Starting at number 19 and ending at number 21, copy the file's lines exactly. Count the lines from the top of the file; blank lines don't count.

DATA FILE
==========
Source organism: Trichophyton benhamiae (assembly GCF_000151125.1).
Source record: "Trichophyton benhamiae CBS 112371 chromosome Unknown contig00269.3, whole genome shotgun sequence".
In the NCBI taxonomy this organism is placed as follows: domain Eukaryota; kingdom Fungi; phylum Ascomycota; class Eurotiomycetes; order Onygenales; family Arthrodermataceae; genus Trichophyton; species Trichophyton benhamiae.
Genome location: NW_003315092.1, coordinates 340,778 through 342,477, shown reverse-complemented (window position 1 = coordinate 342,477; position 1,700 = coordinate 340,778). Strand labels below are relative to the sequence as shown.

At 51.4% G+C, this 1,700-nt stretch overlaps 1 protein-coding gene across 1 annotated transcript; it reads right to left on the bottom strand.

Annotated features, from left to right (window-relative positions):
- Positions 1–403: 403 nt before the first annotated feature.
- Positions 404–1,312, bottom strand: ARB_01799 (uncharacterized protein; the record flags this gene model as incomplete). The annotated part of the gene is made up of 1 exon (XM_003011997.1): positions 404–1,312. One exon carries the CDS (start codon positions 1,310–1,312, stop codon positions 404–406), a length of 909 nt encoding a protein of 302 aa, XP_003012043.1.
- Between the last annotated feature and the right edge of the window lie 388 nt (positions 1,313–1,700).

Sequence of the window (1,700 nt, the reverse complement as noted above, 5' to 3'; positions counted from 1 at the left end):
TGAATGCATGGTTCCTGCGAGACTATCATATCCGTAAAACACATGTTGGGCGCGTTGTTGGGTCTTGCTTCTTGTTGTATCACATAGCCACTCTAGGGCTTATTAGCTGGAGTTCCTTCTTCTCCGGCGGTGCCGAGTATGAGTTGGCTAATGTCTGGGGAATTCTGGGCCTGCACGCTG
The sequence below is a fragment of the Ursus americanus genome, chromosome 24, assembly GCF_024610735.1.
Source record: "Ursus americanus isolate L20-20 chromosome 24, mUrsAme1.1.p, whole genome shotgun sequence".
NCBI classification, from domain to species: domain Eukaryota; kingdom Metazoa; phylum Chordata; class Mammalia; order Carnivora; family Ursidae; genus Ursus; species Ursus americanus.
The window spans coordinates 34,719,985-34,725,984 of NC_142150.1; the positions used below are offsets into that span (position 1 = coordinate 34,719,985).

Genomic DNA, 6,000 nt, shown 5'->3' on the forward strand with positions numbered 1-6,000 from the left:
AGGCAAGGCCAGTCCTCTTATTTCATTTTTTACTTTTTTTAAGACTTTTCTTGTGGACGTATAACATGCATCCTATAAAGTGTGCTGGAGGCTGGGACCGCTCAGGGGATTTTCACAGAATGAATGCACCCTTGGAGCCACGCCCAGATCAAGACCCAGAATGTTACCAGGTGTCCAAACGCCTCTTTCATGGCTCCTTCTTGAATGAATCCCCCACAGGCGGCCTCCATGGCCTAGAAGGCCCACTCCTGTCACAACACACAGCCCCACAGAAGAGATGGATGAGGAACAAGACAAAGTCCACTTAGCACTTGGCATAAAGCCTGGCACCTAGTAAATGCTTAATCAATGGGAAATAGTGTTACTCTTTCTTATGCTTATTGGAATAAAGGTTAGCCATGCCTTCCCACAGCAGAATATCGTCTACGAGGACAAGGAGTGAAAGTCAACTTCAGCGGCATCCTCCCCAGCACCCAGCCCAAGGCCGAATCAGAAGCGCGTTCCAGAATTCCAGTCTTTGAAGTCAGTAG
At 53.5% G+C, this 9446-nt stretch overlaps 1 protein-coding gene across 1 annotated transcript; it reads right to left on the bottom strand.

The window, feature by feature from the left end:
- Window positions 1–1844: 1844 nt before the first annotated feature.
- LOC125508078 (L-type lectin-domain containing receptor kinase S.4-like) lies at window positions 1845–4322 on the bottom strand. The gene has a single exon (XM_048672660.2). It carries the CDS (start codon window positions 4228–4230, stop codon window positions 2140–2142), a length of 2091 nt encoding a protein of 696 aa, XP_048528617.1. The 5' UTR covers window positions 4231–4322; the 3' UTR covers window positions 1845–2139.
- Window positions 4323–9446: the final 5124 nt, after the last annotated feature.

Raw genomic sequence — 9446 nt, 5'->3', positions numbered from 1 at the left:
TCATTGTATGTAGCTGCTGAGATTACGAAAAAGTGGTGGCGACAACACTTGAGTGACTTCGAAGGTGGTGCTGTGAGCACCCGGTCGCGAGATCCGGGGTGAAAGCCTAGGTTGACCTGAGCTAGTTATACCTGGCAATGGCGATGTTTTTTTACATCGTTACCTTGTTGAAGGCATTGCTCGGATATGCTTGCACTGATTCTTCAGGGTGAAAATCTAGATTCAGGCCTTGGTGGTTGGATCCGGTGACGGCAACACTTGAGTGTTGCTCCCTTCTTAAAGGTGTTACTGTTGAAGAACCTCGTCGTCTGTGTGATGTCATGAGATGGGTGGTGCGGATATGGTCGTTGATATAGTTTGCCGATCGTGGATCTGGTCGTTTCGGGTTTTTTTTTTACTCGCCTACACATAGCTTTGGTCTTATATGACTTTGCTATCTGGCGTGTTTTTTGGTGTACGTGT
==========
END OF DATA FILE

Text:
The window, feature by feature from the left end:
- Window positions 1–1844: 1844 nt before the first annotated feature.
- LOC125508078 (L-type lectin-domain containing receptor kinase S.4-like) lies at window positions 1845–4322 on the bottom strand. The gene has a single exon (XM_048672660.2). It carries the CDS (start codon window positions 4228–4230, stop codon window positions 2140–2142), a length of 2091 nt encoding a protein of 696 aa, XP_048528617.1. The 5' UTR covers window positions 4231–4322; the 3' UTR covers window positions 1845–2139.